The Telegraph
Since 1st March, 1999
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Tagore-&-trade diplomacy

New Delhi, April 3: Just as the inaugural session of the 14th Saarc summit seemed in danger of lapsing into yet another has-been conference, Bangladesh’s chief adviser Fakhruddin Ahmed rescued the morning by ending his speech with a Tagore poem.

“This is my prayer to thee, my lord — strike, strike at the root of penury in my heart/ Give me the strength lightly to bear my joys and sorrows/… Give me the strength to raise my mind high above daily trifle/ And give me the strength to surrender my strength to thy will with love.…’’

Very few in the Vigyan Bhavan audience understood the significance of a Bangladeshi leader reciting Tagore. The hall may not have smelt of hilsa, but it certainly resonated with the unspoken yearning for a past that was never as bitter as bilateral relations seem today.

“We must now make a break with the past and join hands to realise our common, shared destiny,” Prime Minister Manmohan Singh said.

Singh, who has been stressing the need to unleash South Asia from the mental and physical bondage of partition through different “connectivities”, announced the unilateral liberalisation of visas for students, teachers, professors, journalists and patients from Saarc countries.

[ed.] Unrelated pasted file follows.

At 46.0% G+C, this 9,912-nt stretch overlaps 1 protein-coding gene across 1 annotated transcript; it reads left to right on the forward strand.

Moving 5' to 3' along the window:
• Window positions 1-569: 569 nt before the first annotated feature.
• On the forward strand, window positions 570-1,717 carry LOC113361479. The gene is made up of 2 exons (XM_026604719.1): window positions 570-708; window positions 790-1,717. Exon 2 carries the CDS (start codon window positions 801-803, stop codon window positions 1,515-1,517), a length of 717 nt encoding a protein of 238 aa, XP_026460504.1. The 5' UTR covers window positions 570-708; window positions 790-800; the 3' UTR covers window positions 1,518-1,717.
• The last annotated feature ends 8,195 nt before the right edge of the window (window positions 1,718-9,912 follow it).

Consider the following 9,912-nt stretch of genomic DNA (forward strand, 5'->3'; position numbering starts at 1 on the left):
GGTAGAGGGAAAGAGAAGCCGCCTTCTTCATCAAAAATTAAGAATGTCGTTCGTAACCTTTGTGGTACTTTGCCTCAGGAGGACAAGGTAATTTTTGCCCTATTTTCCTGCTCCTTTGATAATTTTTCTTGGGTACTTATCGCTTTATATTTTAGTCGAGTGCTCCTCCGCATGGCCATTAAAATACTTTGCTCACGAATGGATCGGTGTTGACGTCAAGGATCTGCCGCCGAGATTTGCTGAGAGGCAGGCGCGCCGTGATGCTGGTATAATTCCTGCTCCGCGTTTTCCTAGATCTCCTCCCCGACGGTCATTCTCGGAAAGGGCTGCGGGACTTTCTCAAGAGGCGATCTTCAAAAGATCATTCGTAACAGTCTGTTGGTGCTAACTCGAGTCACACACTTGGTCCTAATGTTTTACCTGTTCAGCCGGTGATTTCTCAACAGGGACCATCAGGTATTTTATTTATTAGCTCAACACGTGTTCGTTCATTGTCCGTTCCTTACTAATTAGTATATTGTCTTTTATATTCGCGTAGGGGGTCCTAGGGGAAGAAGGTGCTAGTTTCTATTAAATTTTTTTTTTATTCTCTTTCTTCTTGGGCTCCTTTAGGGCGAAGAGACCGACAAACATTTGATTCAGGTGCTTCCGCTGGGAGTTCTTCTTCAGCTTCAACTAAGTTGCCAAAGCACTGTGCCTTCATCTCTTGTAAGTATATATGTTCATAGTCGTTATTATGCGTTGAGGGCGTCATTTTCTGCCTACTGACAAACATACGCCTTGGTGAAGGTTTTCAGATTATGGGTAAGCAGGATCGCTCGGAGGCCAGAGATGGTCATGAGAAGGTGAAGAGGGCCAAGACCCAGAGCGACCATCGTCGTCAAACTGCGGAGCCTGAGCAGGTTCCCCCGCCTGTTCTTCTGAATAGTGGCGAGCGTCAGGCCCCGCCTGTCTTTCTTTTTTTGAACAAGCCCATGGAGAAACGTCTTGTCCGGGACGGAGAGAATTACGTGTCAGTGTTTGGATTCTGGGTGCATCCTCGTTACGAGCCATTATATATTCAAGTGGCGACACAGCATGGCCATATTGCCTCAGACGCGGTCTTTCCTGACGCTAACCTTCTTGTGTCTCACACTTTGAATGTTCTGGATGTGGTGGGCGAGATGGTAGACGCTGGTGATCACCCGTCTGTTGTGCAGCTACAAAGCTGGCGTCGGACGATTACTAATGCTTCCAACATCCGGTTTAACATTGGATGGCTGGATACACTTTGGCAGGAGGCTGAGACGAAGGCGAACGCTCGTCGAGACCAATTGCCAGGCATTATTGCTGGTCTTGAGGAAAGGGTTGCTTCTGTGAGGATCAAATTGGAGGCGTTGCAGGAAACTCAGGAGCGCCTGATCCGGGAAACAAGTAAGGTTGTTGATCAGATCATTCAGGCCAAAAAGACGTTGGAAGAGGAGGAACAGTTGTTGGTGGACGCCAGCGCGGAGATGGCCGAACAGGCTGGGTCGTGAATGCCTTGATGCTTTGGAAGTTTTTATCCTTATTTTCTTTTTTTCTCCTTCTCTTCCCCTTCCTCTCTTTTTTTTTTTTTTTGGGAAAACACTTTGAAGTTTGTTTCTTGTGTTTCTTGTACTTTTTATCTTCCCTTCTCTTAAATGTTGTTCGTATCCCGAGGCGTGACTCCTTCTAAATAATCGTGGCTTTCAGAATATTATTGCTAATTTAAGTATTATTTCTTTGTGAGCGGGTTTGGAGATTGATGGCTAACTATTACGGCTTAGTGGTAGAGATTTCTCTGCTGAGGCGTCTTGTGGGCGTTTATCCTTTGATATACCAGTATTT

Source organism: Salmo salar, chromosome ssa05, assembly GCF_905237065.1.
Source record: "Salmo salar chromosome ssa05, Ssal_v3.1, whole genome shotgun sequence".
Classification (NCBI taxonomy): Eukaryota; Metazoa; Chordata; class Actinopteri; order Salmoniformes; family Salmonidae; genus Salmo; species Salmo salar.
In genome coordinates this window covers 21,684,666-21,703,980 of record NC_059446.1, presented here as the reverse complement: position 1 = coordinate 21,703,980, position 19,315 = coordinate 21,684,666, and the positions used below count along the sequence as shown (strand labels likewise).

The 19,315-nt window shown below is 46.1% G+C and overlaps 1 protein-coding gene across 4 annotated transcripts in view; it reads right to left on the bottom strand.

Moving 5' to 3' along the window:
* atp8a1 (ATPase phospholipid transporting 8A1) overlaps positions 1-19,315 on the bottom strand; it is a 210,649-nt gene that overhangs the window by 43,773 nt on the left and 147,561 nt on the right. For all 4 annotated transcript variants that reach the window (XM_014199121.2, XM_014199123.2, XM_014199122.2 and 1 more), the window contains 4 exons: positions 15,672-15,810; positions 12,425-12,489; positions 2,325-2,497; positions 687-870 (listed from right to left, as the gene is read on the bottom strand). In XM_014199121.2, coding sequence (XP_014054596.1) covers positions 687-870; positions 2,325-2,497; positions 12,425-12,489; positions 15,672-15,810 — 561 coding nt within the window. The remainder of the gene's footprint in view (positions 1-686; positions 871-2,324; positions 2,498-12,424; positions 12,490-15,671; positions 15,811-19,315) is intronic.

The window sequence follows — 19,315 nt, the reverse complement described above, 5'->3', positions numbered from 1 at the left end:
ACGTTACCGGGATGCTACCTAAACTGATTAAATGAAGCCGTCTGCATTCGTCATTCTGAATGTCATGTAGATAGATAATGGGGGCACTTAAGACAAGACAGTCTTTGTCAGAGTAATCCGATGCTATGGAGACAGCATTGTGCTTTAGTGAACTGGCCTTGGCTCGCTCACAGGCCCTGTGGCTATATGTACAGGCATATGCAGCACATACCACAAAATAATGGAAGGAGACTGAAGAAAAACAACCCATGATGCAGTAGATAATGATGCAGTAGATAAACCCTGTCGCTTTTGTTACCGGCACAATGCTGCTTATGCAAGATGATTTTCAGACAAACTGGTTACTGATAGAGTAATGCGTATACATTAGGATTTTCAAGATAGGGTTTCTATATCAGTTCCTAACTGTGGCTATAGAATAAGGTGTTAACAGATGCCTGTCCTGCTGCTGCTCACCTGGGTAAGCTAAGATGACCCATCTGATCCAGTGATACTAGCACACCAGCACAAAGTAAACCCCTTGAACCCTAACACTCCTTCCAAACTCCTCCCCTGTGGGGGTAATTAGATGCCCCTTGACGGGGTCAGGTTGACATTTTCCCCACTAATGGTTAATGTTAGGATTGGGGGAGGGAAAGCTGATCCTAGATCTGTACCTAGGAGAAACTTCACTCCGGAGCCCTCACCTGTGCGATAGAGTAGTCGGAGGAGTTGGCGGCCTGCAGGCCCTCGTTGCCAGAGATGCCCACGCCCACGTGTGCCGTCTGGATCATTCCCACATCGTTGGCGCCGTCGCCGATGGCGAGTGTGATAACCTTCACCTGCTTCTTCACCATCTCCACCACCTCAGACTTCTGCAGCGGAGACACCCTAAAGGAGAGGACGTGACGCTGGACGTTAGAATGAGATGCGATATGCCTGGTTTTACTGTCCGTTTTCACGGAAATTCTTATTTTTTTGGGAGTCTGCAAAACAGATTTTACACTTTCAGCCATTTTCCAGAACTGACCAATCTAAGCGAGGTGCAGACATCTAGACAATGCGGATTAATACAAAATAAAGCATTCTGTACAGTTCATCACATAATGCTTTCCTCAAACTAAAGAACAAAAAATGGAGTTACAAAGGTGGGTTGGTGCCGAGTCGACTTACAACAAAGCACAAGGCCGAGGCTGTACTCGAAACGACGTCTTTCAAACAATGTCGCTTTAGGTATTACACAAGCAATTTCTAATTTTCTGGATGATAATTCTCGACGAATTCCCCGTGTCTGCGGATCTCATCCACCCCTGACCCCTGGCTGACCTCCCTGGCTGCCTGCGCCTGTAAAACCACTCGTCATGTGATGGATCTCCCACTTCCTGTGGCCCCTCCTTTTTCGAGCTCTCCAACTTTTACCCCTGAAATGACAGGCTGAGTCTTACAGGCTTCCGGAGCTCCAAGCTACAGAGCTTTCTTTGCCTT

“The dream of regional connectivity will not be realised merely by building roads and railways,’’ he said, calling for a world-class South Asian university to engage the regional mind.

Exceedingly careful about not making any references to the dramatic political transformation taking place in the region, Singh could not help pointing out that “our governments are now addressing the bilateral political issues that have prevented us from achieving our potential”.

Perhaps this was a reference to the ongoing talks with Pakistan on Kashmir, with Bangladesh on restoring the normality of bilateral ties, with Nepal on stabilising the northern nation, and with Sri Lanka on finding new ways to defeat the LTTE.

But the economist Prime Minister seemed to have been stymied by bureaucracy in his area of expertise. The idea of an integrated market from the Himalayas to the Pacific and India’s willingness to shoulder “asymmetric responsibilities” within Safta (South Asian Free Trade Agreement), was limited to New Delhi allowing duty-free access to only the least developed countries among the neighbours.

That means only Bangladesh and Afghanistan — which has become Saarc’s eighth member at this summit. Nepal has a different free trade arrangement with Delhi, Bhutan’s per capita income after the success of its hydro-electric power complexes is almost on a par with India, and the Maldives with its population of 280,000 has used tourism to lift itself out of poverty.

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